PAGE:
On Problems with Descriptivism: Psychological Assumptions and Empirical Evidence

Mind and Language 26 (1):53-77 (2011)

Abstract
We offer an empirical assessment of description theories of proper names. We examine empirical evidence on lexical and cognitive development, memory, and aphasia, to see whether it supports Descriptivism. We show that description theories demand much more, in terms of psychological assumptions, than what the data suggest; hence, they lack empirical support. We argue that this problem undermines their success as philosophical theories for proper names in natural languages. We conclude by presenting and defending a preliminary alternative account of reference from a developmental perspective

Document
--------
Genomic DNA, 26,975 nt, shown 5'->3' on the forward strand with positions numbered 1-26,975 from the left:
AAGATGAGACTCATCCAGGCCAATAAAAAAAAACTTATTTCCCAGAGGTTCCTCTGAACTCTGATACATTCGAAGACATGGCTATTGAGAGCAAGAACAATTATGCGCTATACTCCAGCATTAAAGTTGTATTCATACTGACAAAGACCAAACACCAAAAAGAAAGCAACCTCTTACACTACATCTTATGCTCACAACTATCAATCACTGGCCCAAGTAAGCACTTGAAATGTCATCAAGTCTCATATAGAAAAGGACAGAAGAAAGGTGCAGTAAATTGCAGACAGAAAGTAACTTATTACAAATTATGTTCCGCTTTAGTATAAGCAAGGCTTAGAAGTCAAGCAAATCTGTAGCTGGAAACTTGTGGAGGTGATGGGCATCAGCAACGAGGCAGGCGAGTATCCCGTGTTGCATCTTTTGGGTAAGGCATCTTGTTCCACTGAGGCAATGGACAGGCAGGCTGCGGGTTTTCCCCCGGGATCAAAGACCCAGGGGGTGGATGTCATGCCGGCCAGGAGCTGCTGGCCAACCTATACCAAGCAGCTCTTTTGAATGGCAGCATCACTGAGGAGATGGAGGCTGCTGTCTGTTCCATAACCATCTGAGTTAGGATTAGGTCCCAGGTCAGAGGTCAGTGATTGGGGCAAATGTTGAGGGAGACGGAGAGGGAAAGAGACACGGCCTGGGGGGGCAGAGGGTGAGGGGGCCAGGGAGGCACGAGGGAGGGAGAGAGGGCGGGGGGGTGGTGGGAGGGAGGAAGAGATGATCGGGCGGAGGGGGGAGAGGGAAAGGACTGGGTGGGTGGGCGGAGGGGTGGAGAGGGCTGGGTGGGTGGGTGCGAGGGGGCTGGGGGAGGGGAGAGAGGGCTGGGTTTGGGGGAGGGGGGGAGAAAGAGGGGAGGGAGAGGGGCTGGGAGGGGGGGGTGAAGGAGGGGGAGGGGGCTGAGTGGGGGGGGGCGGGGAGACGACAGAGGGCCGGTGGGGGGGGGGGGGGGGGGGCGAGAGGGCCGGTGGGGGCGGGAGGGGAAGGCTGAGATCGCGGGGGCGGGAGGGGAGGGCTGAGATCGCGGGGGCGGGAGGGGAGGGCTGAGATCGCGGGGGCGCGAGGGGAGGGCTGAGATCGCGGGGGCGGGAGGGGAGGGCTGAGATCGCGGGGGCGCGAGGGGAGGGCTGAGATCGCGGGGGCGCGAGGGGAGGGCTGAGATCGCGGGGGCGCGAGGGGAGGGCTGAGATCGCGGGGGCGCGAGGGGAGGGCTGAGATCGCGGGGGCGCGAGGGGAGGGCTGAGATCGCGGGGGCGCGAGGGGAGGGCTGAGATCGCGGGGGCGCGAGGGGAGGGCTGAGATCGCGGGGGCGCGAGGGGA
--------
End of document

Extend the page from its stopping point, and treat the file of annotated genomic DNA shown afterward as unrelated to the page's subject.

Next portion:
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DOI 10.1111/j.1468-0017.2010.01410.x
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References found in this work BETA

Demonstratives: An Essay on the Semantics, Logic, Metaphysics and Epistemology of Demonstratives and Other Indexicals.David Kaplan - 1989 - In Joseph Almog, John Perry & Howard Wettstein (eds.), Themes From Kaplan. Oxford University Press. pp. 481-563.
Naming and Necessity.Saul A. Kripke - 1980 - Harvard University Press.
The Varieties of Reference.Gareth Evans - 1982 - Oxford University Press.

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Citations of this work BETA

Editorial Introduction: History of the Philosophy of Language.Manuel García-Carpintero - 2012 - In Manuel García-Carpintero & Max Kölbel (eds.), The Continuum Companion to the Philosophy of Language. Continuum International. pp. 1.
A Cognitive Theory of Empty Names.Eduardo García-Ramírez - 2011 - Review of Philosophy and Psychology 2 (4):785-807.

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